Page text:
- Is gluten-free: Despite being wheat-derived, Fusco says most gastroenterologists agree that it can’t be absorbed significantly enough through your skin to trigger a gluten sensitivity or reaction.
- Could be helpful with alopecia: "There have been some reports suggesting that it could be helpful in treating alopecia or hair loss," Fusco says. "Some doctors are having pharmacists incorporate it into their hair products because it might help to grow hair."
Side Effects of Azelaic Acid
Although it is possible to experience slight irritation, Fusco and Gerstner say they do not find that their patients have adverse reactions to it and that by and large, it's a mild type of acid.
How to Use It
Whether you're using an OTC formula or a prescription, Gerstner suggests applying a thin layer of the product to clean, dry skin twice a day, morning and night. For someone with sensitive skin, she recommends using it once every other day. If you're applying the product to your face and neck, use a pea- or marble-size amount spread evenly over the area. To help the azelaic acid absorb and perform even more effectively, Fusco recommends applying your AHA (like glycolic or lactic acid), BHA (salicylic acid), or retinol first to open up the skin and accept the azelaic acid more readily. Then, follow with a hydrating moisturizer and a sunscreen with an SPF of at least 30 in the morning.
The Best Products With Azelaic Acid
Fusco and Gerstner both favor this prescription formula, which contains 15% azelaic acid and yet is still gentle, safe, and easy to use. It's so mild that Gerstner says she's never had a patient experience a reaction or intolerance to using it. If that alone isn't reason enough to consult your doctor about giving it a try, it's effectiveness against rosacea will have you convinced.
The packaging of this formula isn't anything to get excited about, but the ingredients inside such as azelaic, tannic, and kojic acids 100% are. The application process is slightly different than the other product recommendations (lather it up and let it sit for a few minutes before removing) but you still get the same calming and complexion-clearing results.
This leave-on peel comes highly recommended by Gerstner for those interested in the organic variety. The combination of azelaic acid with salicylic and lactic acids makes this a super-effective exfoliant for addressing large pores and acne.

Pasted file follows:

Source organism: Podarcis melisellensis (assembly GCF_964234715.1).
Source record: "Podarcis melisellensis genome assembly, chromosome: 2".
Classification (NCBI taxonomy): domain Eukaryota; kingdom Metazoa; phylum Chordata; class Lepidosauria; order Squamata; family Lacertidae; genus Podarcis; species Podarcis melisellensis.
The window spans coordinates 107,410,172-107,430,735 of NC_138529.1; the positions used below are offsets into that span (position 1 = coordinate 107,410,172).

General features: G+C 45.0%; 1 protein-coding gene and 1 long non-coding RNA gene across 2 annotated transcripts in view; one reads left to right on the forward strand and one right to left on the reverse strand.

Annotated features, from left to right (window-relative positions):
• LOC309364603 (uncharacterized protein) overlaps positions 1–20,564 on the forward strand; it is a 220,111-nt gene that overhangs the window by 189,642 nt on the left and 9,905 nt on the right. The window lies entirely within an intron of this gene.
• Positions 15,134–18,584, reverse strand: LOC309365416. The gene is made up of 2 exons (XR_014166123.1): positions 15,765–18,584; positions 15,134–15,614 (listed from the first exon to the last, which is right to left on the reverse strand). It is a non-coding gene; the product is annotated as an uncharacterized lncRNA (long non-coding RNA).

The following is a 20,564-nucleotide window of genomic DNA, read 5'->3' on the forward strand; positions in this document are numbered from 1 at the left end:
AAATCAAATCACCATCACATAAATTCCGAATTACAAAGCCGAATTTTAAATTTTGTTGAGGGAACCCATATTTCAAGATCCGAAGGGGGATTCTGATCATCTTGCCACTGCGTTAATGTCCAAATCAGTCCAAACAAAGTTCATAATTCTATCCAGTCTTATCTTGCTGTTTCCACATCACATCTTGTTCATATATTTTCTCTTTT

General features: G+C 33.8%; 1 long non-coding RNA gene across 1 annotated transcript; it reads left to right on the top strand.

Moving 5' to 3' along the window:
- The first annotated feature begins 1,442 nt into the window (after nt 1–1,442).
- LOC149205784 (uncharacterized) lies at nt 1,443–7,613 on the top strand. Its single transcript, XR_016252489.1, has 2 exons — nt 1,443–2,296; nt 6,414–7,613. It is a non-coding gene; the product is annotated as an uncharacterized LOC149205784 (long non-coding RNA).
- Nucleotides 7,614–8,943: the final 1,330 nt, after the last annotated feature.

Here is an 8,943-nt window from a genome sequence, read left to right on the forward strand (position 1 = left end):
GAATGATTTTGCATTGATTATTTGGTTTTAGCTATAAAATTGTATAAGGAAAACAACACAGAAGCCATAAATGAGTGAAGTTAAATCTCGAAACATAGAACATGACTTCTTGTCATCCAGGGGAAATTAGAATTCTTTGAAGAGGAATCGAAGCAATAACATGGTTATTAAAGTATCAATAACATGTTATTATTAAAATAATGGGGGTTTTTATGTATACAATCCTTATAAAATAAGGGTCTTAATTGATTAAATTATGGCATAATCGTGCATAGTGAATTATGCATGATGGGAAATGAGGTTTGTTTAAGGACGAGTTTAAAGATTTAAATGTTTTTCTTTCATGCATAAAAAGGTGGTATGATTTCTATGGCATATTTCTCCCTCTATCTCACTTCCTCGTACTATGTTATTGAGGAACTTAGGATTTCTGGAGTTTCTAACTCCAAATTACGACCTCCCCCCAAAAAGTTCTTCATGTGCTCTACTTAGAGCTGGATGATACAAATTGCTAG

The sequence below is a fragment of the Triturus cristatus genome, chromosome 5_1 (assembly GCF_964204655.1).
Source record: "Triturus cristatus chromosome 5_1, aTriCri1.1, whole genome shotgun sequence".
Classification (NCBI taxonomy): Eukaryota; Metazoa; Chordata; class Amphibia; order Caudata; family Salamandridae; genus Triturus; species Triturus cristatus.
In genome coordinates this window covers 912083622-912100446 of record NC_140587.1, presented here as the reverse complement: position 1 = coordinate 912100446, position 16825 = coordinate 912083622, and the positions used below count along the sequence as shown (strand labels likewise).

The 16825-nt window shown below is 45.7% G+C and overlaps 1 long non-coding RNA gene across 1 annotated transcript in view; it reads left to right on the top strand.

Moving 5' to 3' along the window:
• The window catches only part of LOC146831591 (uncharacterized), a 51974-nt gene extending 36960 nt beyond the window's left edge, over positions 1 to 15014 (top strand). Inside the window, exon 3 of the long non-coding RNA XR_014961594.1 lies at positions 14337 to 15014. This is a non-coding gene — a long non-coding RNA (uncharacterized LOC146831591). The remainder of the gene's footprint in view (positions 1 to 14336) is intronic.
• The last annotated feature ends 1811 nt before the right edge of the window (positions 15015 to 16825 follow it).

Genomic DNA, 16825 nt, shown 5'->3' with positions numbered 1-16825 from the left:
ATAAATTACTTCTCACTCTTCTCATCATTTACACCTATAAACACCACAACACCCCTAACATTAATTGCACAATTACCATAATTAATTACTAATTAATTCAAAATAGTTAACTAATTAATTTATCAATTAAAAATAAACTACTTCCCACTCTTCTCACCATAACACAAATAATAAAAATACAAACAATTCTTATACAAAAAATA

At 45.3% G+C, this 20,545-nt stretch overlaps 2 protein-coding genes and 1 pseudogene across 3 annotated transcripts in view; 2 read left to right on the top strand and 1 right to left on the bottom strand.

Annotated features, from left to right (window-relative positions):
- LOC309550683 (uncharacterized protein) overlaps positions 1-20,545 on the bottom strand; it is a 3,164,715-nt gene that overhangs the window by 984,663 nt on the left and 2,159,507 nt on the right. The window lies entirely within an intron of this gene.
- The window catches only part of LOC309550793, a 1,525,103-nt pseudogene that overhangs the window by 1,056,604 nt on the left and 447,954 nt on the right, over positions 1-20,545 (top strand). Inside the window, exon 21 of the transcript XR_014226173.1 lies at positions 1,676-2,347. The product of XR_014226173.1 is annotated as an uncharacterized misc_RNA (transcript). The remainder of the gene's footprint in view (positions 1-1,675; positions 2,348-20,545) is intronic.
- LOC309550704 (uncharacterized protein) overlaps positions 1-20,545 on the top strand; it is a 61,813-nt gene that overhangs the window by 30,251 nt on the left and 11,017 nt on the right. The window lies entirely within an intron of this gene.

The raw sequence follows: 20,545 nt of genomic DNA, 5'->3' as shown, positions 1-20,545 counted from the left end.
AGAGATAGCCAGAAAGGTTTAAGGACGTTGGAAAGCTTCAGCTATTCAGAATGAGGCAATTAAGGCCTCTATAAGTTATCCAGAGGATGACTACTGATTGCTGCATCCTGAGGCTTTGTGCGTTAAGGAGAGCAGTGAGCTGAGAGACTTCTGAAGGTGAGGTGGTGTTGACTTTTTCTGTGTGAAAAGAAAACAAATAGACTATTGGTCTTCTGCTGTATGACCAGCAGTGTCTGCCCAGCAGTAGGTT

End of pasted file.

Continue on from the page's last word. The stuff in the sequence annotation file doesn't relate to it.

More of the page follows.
This affordable alternative comes highly recommended by Fusco—and the 30k reviewers on Sephora who gave it a "love." Formulated with 10% azelaic acid, this gel-cream minimizes breakouts and addresses uneven skin tone and texture.
Hailed by Byrdie's editorial director as the only acne treatment that actually gets rid of pimples overnight, this best-selling gel formula is packed with a triple threat of acne-fighting ingredients: azelaic acid, salicylic acid, and niacinamide.
This formula also contains azelaic acid, salicylic acid, and niacinamide, but with the added benefits of hyaluronic acid for hydration and sea buckthorn berry to soothe and soften the skin, which is why it's another Byrdie-editor favorite.
If you have particularly oily skin or are looking for a way to tone down a shiny T-zone in the sweatier summer months, this Byrdie editor-approved mattifying gel formula moisturizes without going overboard. A combination of ceramide and lecithin restore and replenish the moisture in your skin, while licorice root extract (which has antioxidant properties) and azelaic acid soothe redness in an acne-prone complexion.
Up next: Your ultimate acne treatment cheat sheet.
National Center for Biotechnology Information. PubChem Compound Summary for CID 2266, Azelaic acid. Updated Oct 3, 2020.
M, Sharad J, Kadhe G, Ahirrao P, et al. Evidence-based treatment for melasma: expert opinion and a review. Dermatol Ther (Heidelb). 2014;4(2):165-186. doi: 10.1007/s13555-014-0064-z